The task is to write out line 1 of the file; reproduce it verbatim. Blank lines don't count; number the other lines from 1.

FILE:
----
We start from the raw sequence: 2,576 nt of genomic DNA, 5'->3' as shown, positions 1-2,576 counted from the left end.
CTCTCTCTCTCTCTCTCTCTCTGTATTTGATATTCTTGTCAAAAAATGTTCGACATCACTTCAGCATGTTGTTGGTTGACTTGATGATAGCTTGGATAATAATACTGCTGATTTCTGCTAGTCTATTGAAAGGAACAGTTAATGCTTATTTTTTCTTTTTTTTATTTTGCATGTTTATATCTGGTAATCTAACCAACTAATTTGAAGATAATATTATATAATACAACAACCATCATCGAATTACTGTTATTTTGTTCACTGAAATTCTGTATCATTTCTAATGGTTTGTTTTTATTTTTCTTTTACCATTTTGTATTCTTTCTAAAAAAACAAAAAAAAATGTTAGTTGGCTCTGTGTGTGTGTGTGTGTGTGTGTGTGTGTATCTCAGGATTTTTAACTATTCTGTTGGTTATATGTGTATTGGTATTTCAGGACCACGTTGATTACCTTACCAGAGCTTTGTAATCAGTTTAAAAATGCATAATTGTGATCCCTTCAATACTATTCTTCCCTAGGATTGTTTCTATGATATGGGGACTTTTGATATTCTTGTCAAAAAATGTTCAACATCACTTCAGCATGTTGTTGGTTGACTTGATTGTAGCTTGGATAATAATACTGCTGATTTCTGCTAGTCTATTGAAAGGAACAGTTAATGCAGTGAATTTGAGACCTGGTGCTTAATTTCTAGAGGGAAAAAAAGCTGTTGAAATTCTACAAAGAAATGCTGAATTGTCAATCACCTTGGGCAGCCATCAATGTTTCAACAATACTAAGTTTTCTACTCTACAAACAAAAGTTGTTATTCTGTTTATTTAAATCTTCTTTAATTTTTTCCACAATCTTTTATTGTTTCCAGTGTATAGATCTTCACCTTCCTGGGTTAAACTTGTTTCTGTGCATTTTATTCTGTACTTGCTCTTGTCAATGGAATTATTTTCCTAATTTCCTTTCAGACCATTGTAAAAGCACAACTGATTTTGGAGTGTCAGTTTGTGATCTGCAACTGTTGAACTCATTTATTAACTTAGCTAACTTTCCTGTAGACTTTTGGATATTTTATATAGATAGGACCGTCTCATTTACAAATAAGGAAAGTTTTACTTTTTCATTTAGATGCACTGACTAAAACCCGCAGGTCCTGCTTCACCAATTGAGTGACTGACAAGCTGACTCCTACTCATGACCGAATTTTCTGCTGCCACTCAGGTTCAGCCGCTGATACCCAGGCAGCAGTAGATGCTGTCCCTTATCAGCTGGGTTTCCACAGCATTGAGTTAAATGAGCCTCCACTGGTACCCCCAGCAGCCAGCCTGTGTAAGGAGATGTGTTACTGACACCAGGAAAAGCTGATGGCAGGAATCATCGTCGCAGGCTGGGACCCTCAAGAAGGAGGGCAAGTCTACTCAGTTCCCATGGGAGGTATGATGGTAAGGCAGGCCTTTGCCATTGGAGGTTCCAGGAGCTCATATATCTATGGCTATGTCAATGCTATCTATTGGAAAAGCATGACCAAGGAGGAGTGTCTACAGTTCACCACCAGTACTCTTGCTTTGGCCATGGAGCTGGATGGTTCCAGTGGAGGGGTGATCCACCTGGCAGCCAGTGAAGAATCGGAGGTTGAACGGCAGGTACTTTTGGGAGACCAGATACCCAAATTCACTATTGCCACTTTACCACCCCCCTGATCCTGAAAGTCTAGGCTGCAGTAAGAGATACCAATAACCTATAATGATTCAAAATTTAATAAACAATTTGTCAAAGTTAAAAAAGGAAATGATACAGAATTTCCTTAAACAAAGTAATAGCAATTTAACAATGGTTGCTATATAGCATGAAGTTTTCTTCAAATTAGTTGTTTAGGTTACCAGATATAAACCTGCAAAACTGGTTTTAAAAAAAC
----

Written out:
We start from the raw sequence: 2,576 nt of genomic DNA, 5'->3' as shown, positions 1-2,576 counted from the left end.